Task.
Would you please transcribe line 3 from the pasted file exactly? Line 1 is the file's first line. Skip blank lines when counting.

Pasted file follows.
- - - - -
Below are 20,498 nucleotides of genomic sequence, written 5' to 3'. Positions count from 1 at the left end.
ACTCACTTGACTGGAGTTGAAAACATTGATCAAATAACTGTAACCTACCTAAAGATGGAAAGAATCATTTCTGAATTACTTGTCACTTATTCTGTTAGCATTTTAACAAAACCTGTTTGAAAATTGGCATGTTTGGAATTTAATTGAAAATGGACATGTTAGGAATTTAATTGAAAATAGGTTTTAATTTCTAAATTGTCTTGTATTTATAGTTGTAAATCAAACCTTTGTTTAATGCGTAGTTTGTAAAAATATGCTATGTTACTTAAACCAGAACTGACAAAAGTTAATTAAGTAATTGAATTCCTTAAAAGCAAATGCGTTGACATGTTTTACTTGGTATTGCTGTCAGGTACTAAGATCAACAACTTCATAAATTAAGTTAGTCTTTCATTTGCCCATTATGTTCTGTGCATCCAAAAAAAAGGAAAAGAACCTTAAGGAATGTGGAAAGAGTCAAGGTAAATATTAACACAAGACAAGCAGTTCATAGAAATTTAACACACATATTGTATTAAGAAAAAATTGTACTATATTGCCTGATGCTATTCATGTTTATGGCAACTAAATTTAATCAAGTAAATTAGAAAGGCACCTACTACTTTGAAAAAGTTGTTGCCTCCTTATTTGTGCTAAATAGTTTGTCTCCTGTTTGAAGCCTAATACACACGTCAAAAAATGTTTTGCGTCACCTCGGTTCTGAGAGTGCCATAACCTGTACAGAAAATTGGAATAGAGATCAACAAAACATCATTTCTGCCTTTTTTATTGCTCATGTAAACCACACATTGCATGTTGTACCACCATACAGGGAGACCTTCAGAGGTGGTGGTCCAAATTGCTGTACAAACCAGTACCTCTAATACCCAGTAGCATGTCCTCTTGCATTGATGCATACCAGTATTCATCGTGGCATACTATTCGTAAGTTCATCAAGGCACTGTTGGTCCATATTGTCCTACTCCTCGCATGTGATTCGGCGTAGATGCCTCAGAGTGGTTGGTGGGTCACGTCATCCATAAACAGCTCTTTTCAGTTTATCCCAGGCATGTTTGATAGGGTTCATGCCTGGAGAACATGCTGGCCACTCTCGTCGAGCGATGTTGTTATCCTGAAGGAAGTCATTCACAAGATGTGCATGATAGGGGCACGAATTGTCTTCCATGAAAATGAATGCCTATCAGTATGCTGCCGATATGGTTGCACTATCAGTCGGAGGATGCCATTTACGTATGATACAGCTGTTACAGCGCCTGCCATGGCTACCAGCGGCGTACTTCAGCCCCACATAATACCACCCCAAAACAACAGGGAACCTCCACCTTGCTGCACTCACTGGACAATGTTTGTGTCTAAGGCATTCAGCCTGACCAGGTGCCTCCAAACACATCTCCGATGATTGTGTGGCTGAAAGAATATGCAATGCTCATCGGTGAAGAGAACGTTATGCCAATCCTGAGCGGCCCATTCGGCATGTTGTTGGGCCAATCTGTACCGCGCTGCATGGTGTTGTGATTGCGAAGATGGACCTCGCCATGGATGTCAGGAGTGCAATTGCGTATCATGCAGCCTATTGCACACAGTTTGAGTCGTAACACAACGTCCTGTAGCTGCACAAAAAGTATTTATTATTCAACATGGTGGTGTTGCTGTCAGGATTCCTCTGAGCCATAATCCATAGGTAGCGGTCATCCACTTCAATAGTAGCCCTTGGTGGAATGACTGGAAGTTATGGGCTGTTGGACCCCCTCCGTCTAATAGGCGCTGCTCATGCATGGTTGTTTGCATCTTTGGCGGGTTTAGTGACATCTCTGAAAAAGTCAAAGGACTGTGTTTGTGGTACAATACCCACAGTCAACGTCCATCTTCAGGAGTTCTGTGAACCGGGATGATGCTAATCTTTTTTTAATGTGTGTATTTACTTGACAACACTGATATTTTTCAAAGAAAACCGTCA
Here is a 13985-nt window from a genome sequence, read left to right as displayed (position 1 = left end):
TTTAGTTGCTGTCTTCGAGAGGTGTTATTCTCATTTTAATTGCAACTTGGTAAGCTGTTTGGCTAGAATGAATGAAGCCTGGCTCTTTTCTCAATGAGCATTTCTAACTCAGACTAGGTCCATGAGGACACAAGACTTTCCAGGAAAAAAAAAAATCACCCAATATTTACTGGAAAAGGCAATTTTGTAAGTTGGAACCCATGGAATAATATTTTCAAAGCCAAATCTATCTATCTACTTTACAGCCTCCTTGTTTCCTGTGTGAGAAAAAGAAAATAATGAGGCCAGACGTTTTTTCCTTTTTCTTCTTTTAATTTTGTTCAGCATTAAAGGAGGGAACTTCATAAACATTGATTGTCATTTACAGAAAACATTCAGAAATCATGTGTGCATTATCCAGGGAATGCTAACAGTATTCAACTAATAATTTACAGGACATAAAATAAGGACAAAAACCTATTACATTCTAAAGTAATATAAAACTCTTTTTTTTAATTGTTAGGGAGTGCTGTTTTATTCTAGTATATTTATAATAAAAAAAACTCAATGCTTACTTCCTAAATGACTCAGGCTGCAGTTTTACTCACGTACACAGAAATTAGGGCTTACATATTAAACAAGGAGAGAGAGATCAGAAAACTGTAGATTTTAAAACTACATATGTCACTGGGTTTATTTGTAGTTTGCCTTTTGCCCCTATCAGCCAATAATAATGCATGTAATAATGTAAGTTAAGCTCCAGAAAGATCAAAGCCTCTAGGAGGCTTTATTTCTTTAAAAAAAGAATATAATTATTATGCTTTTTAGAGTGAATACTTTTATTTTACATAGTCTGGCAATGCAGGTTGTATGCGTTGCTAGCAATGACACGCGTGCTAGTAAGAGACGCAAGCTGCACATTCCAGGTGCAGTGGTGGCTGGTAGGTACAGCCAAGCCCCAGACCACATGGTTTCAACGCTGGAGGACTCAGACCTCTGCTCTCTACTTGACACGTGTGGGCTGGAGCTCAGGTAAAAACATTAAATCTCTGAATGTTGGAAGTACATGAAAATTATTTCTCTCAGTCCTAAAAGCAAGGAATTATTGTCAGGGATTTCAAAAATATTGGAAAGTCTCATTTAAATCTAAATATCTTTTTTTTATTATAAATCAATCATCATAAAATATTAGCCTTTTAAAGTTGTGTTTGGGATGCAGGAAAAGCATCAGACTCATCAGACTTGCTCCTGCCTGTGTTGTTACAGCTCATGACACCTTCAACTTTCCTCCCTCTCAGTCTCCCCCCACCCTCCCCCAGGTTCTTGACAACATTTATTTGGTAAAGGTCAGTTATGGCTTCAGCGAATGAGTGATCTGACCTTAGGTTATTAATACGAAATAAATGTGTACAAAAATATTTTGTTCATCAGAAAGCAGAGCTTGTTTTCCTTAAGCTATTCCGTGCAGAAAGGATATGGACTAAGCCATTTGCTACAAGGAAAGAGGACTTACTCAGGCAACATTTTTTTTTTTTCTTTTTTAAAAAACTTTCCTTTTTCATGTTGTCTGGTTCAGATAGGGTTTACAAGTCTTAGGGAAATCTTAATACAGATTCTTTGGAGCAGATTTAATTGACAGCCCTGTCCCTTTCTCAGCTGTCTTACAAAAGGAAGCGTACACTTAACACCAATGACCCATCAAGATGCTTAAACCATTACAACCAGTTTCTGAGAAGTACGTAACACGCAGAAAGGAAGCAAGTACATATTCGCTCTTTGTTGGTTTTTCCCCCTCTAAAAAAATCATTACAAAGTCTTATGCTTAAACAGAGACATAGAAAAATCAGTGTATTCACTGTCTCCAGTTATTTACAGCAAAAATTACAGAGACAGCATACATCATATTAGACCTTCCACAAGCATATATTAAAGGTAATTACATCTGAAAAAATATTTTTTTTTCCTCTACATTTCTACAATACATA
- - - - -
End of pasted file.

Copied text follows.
Here is a 13985-nt window from a genome sequence, read left to right as displayed (position 1 = left end):